While Internet and e-mail usage policies are the norm in today's workplace companies are yet to respond to instant messaging(IM) technology.
In fact, access policies for IM and peer-to-peer applications are being ignored despite the threat potential it creates for IT managers.
In a survey undertaken by SurfControl's Global Internet Threat Centre, 90 percent of the respondents said they had an Internet access policy, but 49 percent had no policy concerning the use of IM.
SurfControl Australia managing director Charles Heunemann, said that IM, when left ungoverned, is an easy vehicle for accidental or malicious disclosure of sensitive corporate data.
"Clearly, companies must combine detailed, accepted-use policies with effective technology to manage IM in the workplace," he said.
IDC senior software analyst, Megan Dahlgren, said IM is still being used for personal reasons in most Australian organizations.
"I think as far as security is concerned, it's limited in its seriousness at the present moment, but there is a vulnerability opportunity," Dahlgren said, adding that IT managers have more immediate issues to focus on.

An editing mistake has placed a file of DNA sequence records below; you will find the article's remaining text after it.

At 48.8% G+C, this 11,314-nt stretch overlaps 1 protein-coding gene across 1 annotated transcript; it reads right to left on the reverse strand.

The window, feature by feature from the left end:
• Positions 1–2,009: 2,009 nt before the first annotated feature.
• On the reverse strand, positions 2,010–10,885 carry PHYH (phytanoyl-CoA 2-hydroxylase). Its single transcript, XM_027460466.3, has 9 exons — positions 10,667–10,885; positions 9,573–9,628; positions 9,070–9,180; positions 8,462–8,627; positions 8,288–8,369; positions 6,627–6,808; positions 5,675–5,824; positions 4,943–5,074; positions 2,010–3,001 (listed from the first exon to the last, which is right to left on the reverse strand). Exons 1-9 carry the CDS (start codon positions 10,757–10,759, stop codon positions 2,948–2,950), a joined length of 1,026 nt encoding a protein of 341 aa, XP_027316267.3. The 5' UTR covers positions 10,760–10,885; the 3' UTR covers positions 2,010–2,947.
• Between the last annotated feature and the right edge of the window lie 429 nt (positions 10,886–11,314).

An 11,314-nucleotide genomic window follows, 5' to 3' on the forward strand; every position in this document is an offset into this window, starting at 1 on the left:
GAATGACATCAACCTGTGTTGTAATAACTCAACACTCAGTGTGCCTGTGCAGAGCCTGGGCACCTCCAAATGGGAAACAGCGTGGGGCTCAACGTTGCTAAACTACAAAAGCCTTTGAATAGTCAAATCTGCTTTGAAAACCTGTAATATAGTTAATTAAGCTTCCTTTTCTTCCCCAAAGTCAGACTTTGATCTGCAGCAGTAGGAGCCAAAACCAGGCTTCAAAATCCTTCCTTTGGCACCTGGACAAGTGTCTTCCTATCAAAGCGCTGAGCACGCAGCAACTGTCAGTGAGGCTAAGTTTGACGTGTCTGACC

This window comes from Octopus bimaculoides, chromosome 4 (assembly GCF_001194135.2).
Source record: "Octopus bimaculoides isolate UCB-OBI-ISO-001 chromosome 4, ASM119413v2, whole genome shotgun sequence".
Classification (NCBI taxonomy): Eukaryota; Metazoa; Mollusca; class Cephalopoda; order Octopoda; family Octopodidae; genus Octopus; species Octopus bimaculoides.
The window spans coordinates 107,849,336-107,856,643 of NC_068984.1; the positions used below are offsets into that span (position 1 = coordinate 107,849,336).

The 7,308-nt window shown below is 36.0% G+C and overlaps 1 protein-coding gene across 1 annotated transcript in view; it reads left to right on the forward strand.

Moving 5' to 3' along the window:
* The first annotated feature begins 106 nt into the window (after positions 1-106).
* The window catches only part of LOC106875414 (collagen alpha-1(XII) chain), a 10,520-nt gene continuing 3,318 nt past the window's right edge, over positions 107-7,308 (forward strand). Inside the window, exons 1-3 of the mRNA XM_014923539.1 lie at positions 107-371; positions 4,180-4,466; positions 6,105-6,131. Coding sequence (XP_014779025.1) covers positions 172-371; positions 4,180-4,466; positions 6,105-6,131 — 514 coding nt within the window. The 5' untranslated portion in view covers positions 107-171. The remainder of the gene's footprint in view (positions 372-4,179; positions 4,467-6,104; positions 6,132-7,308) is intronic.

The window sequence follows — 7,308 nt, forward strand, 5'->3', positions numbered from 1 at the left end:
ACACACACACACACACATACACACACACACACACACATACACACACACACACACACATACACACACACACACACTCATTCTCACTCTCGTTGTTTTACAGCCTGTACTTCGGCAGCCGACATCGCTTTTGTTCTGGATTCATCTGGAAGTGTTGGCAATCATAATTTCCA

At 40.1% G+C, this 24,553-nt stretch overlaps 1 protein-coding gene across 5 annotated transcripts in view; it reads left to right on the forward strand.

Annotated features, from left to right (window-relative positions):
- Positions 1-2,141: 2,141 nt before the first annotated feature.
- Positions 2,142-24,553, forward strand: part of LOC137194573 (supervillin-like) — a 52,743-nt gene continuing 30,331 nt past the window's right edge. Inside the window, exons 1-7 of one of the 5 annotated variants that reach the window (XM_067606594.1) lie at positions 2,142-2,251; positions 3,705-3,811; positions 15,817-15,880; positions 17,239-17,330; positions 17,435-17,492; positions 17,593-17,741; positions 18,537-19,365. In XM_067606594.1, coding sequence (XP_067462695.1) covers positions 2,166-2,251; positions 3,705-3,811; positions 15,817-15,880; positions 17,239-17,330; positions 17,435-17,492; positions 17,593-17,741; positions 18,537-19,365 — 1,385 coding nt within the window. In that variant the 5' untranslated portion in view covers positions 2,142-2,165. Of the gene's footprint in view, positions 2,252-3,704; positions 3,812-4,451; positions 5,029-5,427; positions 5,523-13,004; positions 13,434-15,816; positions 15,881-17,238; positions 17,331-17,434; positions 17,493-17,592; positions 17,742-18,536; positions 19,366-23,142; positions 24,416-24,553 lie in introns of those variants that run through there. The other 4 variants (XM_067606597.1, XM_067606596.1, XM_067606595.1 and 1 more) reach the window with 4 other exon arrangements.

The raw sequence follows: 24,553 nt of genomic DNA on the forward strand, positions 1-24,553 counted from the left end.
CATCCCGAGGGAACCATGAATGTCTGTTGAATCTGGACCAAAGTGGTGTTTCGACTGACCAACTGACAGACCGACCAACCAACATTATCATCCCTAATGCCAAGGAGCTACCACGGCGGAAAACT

"IT departments focus on what's critical, and IM hasn't been a critical vulnerability and it is only now becoming commonly used," Dahlgren said.
IT managers who spoke to Computerworld admitted IM was widely used in their organizations but they hadn't implemented policies.
"The focus right now is on mobiles, e-mail and handheld devices. IM is one of those technologies that is moving faster than policy," one IT manager said.
"Both IM and PDAs were introduced by employees for personal use long before we had a chance to formulate a policy to deal with it."